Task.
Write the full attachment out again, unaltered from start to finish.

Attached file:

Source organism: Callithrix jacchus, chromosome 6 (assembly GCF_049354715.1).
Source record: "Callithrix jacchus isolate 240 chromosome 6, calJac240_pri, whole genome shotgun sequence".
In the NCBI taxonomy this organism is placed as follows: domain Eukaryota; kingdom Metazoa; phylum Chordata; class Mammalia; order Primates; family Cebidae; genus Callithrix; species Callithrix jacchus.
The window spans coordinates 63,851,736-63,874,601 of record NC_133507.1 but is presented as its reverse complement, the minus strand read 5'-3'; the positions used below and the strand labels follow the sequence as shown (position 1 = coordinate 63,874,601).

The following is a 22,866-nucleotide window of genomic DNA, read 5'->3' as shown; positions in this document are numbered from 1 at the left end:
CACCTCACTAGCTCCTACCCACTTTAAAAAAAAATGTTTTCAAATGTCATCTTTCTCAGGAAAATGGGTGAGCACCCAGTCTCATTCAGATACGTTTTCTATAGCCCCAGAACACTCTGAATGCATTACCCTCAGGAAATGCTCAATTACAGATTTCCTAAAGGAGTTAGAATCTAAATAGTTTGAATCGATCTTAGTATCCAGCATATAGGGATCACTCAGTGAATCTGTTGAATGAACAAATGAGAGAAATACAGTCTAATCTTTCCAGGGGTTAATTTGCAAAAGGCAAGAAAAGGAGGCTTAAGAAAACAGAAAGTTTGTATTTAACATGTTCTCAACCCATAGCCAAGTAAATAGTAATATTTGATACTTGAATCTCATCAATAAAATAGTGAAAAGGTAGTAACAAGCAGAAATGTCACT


Source organism: Callithrix jacchus, chromosome 6 (assembly GCF_049354715.1).
Source record: "Callithrix jacchus isolate 240 chromosome 6, calJac240_pri, whole genome shotgun sequence".
In the NCBI taxonomy this organism is placed as follows: domain Eukaryota; kingdom Metazoa; phylum Chordata; class Mammalia; order Primates; family Cebidae; genus Callithrix; species Callithrix jacchus.
The window spans coordinates 63,851,736-63,874,601 of record NC_133507.1 but is presented as its reverse complement, the minus strand read 5'-3'; the positions used below and the strand labels follow the sequence as shown (position 1 = coordinate 63,874,601).

The following is a 22,866-nucleotide window of genomic DNA, read 5'->3' as shown; positions in this document are numbered from 1 at the left end:
CACCTCACTAGCTCCTACCCACTTTAAAAAAAAATGTTTTCAAATGTCATCTTTCTCAGGAAAATGGGTGAGCACCCAGTCTCATTCAGATACGTTTTCTATAGCCCCAGAACACTCTGAATGCATTACCCTCAGGAAATGCTCAATTACAGATTTCCTAAAGGAGTTAGAATCTAAATAGTTTGAATCGATCTTAGTATCCAGCATATAGGGATCACTCAGTGAATCTGTTGAATGAACAAATGAGAGAAATACAGTCTAATCTTTCCAGGGGTTAATTTGCAAAAGGCAAGAAAAGGAGGCTTAAGAAAACAGAAAGTTTGTATTTAACATGTTCTCAACCCATAGCCAAGTAAATAGTAATATTTGATACTTGAATCTCATCAATAAAATAGTGAAAAGGTAGTAACAAGCAGAAATGTCACT